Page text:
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In this section, we study Stokes’ theorem, a higher-dimensional generalization of Green’s theorem. This theorem, like the Fundamental Theorem for Line Integrals and Green’s theorem, is a generalization of the Fundamental Theorem of Calculus to higher dimensions. Stokes’ theorem relates a vector surface integral over surface S in space to a line integral around the boundary of S . Therefore, just as the theorems before it, Stokes’ theorem can be used to reduce an integral over a geometric object S to an integral over the boundary of S .
In addition to allowing us to translate between line integrals and surface integrals, Stokes’ theorem connects the concepts of curl and circulation. Furthermore, the theorem has applications in fluid mechanics and electromagnetism. We use Stokes’ theorem to derive Faraday’s law, an important result involving electric fields.
Stokes’ theorem says we can calculate the flux of curl F across surface S by knowing information only about the values of F along the boundary of S . Conversely, we can calculate the line integral of vector field F along the boundary of surface S by translating to a double integral of the curl of F over S .
Let S be an oriented smooth surface with unit normal vector N . Furthermore, suppose the boundary of S is a simple closed curve C . The orientation of S induces the positive orientation of C if, as you walk in the positive direction around C with your head pointing in the direction of N , the surface is always on your left. With this definition in place, we can state Stokes’ theorem.
Let S be a piecewise smooth oriented surface with a boundary that is a simple closed curve C with positive orientation ( [link] ). If F is a vector field with component functions that have continuous partial derivatives on an open region containing S , then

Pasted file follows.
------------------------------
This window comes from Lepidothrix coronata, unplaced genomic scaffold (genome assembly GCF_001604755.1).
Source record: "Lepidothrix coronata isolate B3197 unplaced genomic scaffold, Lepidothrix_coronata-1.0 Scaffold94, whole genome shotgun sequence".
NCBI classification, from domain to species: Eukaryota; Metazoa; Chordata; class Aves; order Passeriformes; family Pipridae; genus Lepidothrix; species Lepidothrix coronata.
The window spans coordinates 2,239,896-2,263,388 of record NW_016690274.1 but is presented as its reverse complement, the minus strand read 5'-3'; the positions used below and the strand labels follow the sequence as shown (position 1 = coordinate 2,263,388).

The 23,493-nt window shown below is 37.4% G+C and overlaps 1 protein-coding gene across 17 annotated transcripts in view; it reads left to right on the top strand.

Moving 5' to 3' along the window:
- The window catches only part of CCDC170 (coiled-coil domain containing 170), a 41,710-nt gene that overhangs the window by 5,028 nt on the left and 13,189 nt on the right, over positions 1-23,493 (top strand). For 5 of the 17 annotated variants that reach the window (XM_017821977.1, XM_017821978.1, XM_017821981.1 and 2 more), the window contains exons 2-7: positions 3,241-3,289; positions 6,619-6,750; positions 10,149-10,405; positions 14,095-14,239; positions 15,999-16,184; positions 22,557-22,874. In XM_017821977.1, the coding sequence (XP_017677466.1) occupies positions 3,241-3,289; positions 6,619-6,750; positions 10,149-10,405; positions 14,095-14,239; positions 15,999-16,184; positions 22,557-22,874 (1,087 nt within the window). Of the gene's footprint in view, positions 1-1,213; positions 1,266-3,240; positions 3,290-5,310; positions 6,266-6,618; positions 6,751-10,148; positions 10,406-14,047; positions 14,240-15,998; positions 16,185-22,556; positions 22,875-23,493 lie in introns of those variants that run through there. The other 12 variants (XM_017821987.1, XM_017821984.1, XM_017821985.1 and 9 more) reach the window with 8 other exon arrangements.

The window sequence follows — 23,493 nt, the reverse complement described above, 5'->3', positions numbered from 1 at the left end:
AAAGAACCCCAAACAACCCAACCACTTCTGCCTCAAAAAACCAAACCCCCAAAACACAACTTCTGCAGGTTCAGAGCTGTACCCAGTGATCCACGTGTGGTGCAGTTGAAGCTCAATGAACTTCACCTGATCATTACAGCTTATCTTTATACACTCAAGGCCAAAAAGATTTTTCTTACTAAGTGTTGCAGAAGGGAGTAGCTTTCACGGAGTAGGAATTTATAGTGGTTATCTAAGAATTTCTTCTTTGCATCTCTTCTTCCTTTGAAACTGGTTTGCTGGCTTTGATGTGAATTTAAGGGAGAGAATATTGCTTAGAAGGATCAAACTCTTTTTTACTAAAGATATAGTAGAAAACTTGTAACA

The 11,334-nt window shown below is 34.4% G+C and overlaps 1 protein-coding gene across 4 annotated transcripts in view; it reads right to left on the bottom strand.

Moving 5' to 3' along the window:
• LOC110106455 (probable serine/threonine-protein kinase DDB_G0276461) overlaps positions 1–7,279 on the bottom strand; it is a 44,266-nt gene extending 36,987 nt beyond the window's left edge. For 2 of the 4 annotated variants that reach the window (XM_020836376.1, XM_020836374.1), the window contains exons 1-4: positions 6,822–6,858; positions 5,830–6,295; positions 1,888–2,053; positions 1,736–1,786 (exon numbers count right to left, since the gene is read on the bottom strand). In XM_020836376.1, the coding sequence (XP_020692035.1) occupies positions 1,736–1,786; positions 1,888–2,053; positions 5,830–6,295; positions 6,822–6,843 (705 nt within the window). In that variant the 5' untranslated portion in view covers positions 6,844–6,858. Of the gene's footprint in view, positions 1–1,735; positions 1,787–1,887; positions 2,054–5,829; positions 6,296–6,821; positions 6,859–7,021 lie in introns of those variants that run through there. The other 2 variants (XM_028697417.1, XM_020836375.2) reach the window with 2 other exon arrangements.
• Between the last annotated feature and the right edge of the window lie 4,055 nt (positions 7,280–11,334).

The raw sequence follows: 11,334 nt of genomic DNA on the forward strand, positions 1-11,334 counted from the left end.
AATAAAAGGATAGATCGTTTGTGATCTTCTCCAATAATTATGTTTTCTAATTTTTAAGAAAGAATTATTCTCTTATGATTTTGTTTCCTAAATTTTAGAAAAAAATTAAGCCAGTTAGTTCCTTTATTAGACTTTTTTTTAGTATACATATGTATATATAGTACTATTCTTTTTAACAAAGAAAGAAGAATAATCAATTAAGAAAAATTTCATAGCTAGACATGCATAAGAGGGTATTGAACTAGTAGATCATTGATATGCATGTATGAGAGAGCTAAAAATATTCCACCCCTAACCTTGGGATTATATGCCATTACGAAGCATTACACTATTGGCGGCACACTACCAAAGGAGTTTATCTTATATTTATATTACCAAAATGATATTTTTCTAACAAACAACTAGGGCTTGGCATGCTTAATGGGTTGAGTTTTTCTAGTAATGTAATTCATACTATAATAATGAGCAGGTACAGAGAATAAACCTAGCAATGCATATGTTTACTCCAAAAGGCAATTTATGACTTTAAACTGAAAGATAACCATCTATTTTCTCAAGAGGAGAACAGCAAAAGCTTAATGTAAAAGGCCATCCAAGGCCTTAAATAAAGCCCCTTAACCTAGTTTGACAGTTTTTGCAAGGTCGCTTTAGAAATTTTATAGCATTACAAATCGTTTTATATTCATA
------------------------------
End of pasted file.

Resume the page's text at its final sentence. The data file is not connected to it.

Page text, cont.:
Suppose surface S is a flat region in the xy -plane with upward orientation. Then the unit normal vector is k and surface integral $\underset{S}{\iint}\text{curl}\phantom{\rule{0.2em}{0ex}}\text{F}}\xb7d\text{S$ is actually the double integral $\underset{S}{\iint}\text{curl}\phantom{\rule{0.2em}{0ex}}\text{F}}\xb7\text{k}dA.$ In this special case, Stokes’ theorem gives ${\int}_{C}\text{F}\xb7d\text{r}}={\displaystyle {\iint}_{S}\text{curl}\phantom{\rule{0.2em}{0ex}}\text{F}\xb7\text{k}dA.$ However, this is the flux form of Green’s theorem, which shows us that Green’s theorem is a special case of Stokes’ theorem. Green’s theorem can only handle surfaces in a plane, but Stokes’ theorem can handle surfaces in a plane or in space.
The complete proof of Stokes’ theorem is beyond the scope of this text. We look at an intuitive explanation for the truth of the theorem and then see proof of the theorem in the special case that surface S is a portion of a graph of a function, and S , the boundary of S, and F are all fairly tame.
First, we look at an informal proof of the theorem. This proof is not rigorous, but it is meant to give a general feeling for why the theorem is true. Let S be a surface and let D be a small piece of the surface so that D does not share any points with the boundary of S . We choose D to be small enough so that it can be approximated by an oriented square E . Let D inherit its orientation from S , and give E the same orientation. This square has four sides; denote them ${E}_{l},$ ${E}_{r},$ ${E}_{u},$ and ${E}_{d}$ for the left, right, up, and down sides, respectively. On the square, we can use the flux form of Green’s theorem:
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